LaserMotive to Demonstrate Laser-Powered Helicopter at Future of Flight Aviation Center; Will Mark Longest Duration Untethered Laser Powered Helicopter Flight on Record
KENT, WA--(Marketwire - October 20, 2010) - LaserMotive, an independent R&D company specializing in laser power beaming and winner of the 2009 NASA-sponsored Power Beaming Competition, today announced it will attempt to break its own world record for laser-powered helicopter flight at the Future of Flight Aviation Center located at 8415 Paine Field Blvd. in Mukilteo, Wash., starting Wednesday, October 27.
The flight, which will consist of an unmanned "quadrocopter" free-flying inside of the Future of Flight Aviation Center, will commence in the early evening on Wednesday, October 27 and will end on Thursday morning by 8:00 AM. The quadrocopter will be powered solely with laser power beaming -- the wireless transfer of energy over distances using laser light -- to create an endless source of power to the aircraft. Previously, LaserMotive set the world record for the longest-duration laser-powered helicopter flight when it flew a tethered remote-controlled helicopter up to six hours at a time for four days at the AUVSI Conference in Denver, Colo.
"The demonstration will mark our first public display of a free-flying unmanned aerial vehicle powered by lasers, and represents an important step forward in the future development of flight," Tom Nugent, President and Co-founder of LaserMotive. "As such, we feel that the Future of Flight is the perfect place to hold this groundbreaking demo."
"We are very pleased to host this record breaking event, which could genuinely impact the future of flight," said Barry Smith, Executive Director of the Future of Flight Foundation. "For us, the innovation behind the technology is what makes this project so meaningful and we applaud LaserMotive's achievements as the leader in the field of beamed power."
The LaserMotive laser power beaming system is based on technology the company developed for its winning entry in the 2009 Power Beaming Challenge for a purse prize of nearly $1 million, marking the first time any team ever won the Challenge. The demonstration is part of the company's long-term strategy to develop a full-scale laser power system for unmanned aerial vehicles (UAVs) -- currently one of the largest growth sectors in the aerospace and defense industries with an expected growth rate worldwide to $11.5 billion annually by 2020.
Headquartered in Kent, Wash., LaserMotive is a privately-held R&D company specializing in laser power beaming for commercial applications. The company was co-founded in 2006 by Dr. Jordin Kare, one of the foremost experts on laser propulsion, and Tom Nugent, former Research Director for LiftPort Group. Its industry partners include some of the leading companies in aerospace and lasers, including The Boeing Company, DILAS, MS Kennedy, Ophir Spiricon, Zaber Technologies, and In-Tec. For more information, including a white paper on LaserMotive's UAV strategy, please visit the company website at www.lasermotive.com.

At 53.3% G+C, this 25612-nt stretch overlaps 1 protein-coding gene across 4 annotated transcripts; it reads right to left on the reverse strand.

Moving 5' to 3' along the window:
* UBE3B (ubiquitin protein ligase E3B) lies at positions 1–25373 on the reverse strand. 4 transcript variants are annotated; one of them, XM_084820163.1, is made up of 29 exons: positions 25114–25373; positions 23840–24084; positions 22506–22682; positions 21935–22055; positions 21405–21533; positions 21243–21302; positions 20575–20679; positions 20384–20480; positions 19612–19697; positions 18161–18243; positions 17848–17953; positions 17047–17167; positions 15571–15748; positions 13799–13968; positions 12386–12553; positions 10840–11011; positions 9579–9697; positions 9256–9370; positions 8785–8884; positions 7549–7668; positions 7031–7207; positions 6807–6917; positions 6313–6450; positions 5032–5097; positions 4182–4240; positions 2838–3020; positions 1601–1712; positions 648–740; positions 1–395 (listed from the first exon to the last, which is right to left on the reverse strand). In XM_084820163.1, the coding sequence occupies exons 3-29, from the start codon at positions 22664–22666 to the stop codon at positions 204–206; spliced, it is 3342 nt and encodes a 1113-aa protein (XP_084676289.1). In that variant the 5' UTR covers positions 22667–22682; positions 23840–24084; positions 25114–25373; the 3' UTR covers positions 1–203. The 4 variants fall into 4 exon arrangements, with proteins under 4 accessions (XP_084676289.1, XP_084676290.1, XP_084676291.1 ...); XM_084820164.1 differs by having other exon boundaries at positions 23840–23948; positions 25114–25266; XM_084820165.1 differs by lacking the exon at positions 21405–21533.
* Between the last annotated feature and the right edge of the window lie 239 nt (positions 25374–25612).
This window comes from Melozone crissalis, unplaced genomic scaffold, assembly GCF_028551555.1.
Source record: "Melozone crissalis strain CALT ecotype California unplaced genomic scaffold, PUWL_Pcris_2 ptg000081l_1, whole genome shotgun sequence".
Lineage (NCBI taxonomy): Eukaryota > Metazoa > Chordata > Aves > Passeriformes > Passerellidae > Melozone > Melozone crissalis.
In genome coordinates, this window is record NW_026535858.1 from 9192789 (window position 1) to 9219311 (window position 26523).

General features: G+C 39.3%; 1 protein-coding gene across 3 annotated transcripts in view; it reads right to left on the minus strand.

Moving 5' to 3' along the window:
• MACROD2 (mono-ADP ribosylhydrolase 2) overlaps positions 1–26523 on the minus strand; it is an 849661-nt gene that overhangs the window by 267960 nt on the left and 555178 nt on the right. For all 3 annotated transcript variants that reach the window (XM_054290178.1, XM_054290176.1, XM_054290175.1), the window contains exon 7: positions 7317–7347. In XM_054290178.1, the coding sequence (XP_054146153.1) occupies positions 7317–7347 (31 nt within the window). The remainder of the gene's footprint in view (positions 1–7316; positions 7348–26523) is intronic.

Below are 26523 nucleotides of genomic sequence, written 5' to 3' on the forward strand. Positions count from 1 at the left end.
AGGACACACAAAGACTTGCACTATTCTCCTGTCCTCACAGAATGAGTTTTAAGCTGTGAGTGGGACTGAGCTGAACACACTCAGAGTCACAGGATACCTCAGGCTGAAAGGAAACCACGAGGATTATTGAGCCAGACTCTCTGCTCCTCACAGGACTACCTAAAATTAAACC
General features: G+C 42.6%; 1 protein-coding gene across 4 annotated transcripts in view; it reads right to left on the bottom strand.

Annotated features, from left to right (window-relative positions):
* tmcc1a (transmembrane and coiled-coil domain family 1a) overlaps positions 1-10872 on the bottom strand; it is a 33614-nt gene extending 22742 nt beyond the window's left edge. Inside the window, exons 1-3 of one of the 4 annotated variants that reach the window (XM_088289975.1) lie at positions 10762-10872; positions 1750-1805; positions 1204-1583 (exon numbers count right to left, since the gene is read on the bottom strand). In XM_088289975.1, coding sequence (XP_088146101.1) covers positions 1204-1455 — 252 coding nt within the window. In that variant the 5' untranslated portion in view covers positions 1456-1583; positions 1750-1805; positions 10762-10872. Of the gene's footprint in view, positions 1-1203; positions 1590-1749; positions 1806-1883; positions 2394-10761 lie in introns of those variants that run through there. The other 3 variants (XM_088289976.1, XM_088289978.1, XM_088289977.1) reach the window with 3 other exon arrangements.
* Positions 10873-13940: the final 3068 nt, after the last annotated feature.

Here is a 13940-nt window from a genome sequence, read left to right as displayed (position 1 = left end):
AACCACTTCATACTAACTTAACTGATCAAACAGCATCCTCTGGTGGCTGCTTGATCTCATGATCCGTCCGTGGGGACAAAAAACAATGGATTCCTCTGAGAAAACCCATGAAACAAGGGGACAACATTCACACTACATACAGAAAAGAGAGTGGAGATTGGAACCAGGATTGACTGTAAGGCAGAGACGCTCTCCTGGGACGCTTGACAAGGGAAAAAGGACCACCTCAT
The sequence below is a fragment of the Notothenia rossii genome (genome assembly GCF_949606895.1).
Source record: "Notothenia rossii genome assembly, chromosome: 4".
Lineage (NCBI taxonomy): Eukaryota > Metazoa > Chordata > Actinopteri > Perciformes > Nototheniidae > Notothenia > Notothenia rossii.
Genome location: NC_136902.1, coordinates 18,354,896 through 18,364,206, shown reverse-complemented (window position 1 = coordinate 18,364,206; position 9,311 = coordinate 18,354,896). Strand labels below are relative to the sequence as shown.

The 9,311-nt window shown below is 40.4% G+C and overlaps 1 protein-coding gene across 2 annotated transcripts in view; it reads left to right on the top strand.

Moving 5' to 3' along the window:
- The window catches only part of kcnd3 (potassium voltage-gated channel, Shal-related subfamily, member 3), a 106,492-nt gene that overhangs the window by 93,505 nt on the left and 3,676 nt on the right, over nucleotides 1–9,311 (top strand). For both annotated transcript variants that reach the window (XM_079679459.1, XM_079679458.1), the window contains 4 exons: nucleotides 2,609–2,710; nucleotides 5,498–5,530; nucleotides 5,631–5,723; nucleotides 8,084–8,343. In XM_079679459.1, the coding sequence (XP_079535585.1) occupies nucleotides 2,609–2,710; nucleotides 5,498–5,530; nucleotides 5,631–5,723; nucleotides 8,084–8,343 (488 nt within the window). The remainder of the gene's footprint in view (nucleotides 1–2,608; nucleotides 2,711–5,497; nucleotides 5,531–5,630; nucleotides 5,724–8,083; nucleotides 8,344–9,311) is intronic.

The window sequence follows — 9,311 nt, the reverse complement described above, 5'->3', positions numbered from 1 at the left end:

LaserMotive's unnamed quadrocopter hovers for 12 solid hours using lasers alone
In this article: Ascending Technologies, AscendingTechnologies, autonomous, flight, flight record, FlightRecord, Helicopter, laser, laser power, laser powered, LaserMotive, LaserPower, LaserPowered, Pelican, photovoltaic, quadrocopter, record, robot, solar, solar power, solar powered, SolarPower, SolarPowered, UAV
Protip: $900,000 goes a long way, particularly when you're dumping practically all of it into a single investment (Hello Kitty lap warmers notwithstanding). LaserMotive, the company lauded for bringing home nearly a million bucks in the 2009 NASA-sponsored Space Elevator Games, has just broken an endurance record for laser-powered hovering with its unnamed Pelican. This here quadrocopter is designed to get energized by converting beams into power via a set of photovoltaic panels on its underside, and in a recent test, lasers were able to keep it afloat for over 12 hours. It never hovered much higher than 30 feet, and it barely moved from left to right while in the air, but we're guessing it was marginally more interesting than watching paint dry. All jesting aside, the milestone makes it a lot more feasible for the company to get this technology into UAVs used in the military -- "for example, laser-powered copters could perform on-the-road reconnaissance missions when convoys travel through a combat zone." And if you're looking to take home something similar on a far smaller scale, there's always the AR.Drone.
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